Keeping Cities Green:
Perhaps a Trip Back in Time to Paris Might Provide Some Answers
BY RICHARD HOPKINS
Imagine a world without parks. Imagine your town without them—your neighborhood! Many people tend to take those leafy green respites from our urban, concrete jungles for granted.
Yet in recent years, municipalities across the United States have started partnering with residents’ groups to implement comprehensive planning initiatives aimed at increasing urban green space and the urban forest. In New York City, for example, PlaNYC is committed to creating a park within a 10-minute walk for all city residents by 2030.
In Oakland, California, Urban Releaf (yes, it’s a play on Relief) stands as a successful public/private venture in which residents plant and maintain trees in their own neighborhoods, at once building a sense of community, increasing the urban forest, and restoring neglected sections of the city.
In 2012, the Chicago city administration announced a five-year plan to invest in green space acquisition, development, and renovation throughout the city, a plan that would impact the lives of an estimated 800,000 city residents. Similar programs have been launched in cities like Sacramento, Phoenix, Dallas, Portland, Oregon and other cities nationwide and around the world.
When we consider the kinds of changes to our contemporary cityscapes today–their meaning and implication—it’s often fruitful to look to the past, and even as far afield as Europe, because doing so adds a broader perspective on urban development and society, and raises larger questions for our consideration.
More than 150 years ago the city of Paris began an extensive program of green space development that involved the establishment of neighborhood parks and squares in every quarter of the city, coupled with the creation of tree-lined boulevards that effectively (more…)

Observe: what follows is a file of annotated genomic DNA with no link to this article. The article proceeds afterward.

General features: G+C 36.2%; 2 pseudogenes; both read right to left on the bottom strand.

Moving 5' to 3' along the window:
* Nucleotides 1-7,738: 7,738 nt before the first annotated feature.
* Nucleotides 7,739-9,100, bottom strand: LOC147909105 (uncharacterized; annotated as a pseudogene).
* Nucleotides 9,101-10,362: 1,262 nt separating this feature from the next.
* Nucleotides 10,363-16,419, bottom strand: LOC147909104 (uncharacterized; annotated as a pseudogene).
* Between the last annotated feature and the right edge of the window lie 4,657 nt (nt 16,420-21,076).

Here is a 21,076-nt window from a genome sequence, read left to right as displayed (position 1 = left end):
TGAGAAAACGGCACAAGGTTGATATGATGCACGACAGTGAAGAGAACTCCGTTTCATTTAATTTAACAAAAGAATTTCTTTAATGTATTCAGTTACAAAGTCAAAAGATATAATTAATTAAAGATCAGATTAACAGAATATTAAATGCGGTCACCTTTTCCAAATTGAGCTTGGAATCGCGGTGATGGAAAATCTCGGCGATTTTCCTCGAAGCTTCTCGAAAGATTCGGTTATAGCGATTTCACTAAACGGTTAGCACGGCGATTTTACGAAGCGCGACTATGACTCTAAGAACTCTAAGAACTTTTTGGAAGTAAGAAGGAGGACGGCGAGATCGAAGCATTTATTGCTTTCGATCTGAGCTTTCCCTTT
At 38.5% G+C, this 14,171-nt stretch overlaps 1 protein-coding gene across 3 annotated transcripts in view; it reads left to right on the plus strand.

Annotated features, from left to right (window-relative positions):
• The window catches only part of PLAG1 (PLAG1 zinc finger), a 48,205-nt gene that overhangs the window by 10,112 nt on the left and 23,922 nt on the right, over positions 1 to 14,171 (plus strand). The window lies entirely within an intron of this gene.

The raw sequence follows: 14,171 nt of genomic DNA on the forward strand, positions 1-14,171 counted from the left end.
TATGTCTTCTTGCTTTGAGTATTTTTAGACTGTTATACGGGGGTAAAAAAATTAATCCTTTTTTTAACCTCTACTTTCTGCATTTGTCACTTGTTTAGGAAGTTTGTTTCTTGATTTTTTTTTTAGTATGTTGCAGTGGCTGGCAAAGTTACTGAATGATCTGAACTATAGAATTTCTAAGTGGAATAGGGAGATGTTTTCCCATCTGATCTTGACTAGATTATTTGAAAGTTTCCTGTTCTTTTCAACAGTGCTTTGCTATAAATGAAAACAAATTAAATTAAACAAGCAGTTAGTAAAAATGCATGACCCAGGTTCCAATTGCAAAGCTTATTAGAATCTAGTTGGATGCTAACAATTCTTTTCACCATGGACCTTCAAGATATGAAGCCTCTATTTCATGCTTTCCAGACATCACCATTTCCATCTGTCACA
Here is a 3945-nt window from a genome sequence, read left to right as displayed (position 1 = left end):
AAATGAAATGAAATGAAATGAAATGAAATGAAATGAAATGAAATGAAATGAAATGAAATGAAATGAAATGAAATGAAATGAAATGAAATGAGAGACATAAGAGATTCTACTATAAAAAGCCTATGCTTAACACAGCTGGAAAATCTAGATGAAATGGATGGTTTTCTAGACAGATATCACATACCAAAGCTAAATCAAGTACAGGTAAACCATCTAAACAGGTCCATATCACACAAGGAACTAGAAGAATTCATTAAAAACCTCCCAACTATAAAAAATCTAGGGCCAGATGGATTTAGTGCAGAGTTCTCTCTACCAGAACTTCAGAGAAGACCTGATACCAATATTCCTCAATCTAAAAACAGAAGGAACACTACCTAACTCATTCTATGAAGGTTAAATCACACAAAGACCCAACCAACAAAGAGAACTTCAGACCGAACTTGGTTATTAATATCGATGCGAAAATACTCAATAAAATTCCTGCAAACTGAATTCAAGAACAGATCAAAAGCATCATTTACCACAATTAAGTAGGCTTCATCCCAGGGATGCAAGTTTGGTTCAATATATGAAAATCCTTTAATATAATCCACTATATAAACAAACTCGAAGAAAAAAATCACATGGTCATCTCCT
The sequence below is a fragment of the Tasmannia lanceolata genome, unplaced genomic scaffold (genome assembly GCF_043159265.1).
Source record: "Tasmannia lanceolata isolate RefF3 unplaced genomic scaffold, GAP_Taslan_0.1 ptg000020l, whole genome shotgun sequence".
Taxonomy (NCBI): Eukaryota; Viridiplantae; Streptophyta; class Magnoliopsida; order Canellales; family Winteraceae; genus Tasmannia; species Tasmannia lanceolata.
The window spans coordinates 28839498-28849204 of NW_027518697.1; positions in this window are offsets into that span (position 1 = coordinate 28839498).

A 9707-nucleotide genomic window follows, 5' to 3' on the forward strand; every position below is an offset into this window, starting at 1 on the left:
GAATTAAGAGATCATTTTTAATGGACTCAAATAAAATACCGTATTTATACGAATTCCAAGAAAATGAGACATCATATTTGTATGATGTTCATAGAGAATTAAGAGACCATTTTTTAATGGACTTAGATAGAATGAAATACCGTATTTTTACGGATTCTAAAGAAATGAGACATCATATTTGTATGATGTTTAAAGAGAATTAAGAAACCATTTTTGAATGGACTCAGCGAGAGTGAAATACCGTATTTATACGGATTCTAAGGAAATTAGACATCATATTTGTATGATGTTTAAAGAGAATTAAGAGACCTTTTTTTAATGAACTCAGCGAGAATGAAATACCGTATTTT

KIDS AND SPORTS:
ONE MOM ASKS, “HOW MUCH IS TOO MUCH?”
BY LORI AOKI
A couple months ago I overheard a conversation between some relatives about a friend whose daughter had suffered a concussion while playing basketball. The girl’s mom was lamenting how she was going to follow doctor’s orders to keep the girl still for a week. My initial reaction was “Why is this even a question? Does this mom not realize how serious it is for a ten-year-old to be suffering from a concussion?”
My second reaction was “Why is a ten-year-old getting a concussion playing recreational basketball?” The feedback I got when I voiced this question was “You obviously don’t have kids participating in competitive sports.” Yep. That’s right. My mistake. The injured ten-year-old isn’t on some YMCA rec league team. She’s playing in the more “elite” ranks of competitive club sports.
Then I was told that in the more popular sports of soccer and basketball, competitive kids leagues can start as young as age six. Seriously? Is this what our society has come to? That parents of children who can barely write or read are pushing their offspring to limits (more…)